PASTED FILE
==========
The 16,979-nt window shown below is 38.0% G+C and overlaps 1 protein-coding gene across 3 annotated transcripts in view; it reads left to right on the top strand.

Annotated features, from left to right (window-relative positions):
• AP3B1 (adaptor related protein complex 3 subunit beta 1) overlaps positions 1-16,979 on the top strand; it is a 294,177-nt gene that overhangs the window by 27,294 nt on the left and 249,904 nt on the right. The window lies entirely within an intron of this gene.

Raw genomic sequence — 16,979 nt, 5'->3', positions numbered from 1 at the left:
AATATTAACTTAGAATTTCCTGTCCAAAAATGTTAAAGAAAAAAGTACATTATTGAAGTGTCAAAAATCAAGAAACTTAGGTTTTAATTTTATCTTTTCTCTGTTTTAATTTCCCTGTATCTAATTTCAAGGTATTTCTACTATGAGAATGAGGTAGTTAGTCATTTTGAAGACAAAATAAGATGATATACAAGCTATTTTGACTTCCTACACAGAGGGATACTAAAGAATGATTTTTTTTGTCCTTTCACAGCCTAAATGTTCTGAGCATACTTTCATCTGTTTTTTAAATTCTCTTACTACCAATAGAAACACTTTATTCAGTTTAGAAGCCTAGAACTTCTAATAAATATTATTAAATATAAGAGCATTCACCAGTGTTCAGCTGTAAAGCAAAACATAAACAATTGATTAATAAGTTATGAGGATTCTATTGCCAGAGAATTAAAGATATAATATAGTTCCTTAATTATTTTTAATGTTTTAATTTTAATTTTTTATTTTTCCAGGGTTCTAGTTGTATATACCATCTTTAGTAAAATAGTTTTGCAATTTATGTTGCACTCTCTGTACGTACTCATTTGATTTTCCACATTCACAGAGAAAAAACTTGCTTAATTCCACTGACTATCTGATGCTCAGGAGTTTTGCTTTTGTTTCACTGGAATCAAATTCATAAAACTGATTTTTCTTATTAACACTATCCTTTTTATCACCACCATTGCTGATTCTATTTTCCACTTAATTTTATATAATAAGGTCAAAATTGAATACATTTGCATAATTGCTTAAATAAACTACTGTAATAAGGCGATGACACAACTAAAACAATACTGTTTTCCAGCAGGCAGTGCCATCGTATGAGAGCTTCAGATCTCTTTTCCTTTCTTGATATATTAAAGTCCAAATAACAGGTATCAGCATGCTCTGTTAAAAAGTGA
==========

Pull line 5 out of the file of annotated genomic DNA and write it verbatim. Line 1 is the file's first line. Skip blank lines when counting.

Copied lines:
AATATTAACTTAGAATTTCCTGTCCAAAAATGTTAAAGAAAAAAGTACATTATTGAAGTGTCAAAAATCAAGAAACTTAGGTTTTAATTTTATCTTTTCTCTGTTTTAATTTCCCTGTATCTAATTTCAAGGTATTTCTACTATGAGAATGAGGTAGTTAGTCATTTTGAAGACAAAATAAGATGATATACAAGCTATTTTGACTTCCTACACAGAGGGATACTAAAGAATGATTTTTTTTGTCCTTTCACAGCCTAAATGTTCTGAGCATACTTTCATCTGTTTTTTAAATTCTCTTACTACCAATAGAAACACTTTATTCAGTTTAGAAGCCTAGAACTTCTAATAAATATTATTAAATATAAGAGCATTCACCAGTGTTCAGCTGTAAAGCAAAACATAAACAATTGATTAATAAGTTATGAGGATTCTATTGCCAGAGAATTAAAGATATAATATAGTTCCTTAATTATTTTTAATGTTTTAATTTTAATTTTTTATTTTTCCAGGGTTCTAGTTGTATATACCATCTTTAGTAAAATAGTTTTGCAATTTATGTTGCACTCTCTGTACGTACTCATTTGATTTTCCACATTCACAGAGAAAAAACTTGCTTAATTCCACTGACTATCTGATGCTCAGGAGTTTTGCTTTTGTTTCACTGGAATCAAATTCATAAAACTGATTTTTCTTATTAACACTATCCTTTTTATCACCACCATTGCTGATTCTATTTTCCACTTAATTTTATATAATAAGGTCAAAATTGAATACATTTGCATAATTGCTTAAATAAACTACTGTAATAAGGCGATGACACAACTAAAACAATACTGTTTTCCAGCAGGCAGTGCCATCGTATGAGAGCTTCAGATCTCTTTTCCTTTCTTGATATATTAAAGTCCAAATAACAGGTATCAGCATGCTCTGTTAAAAAGTGA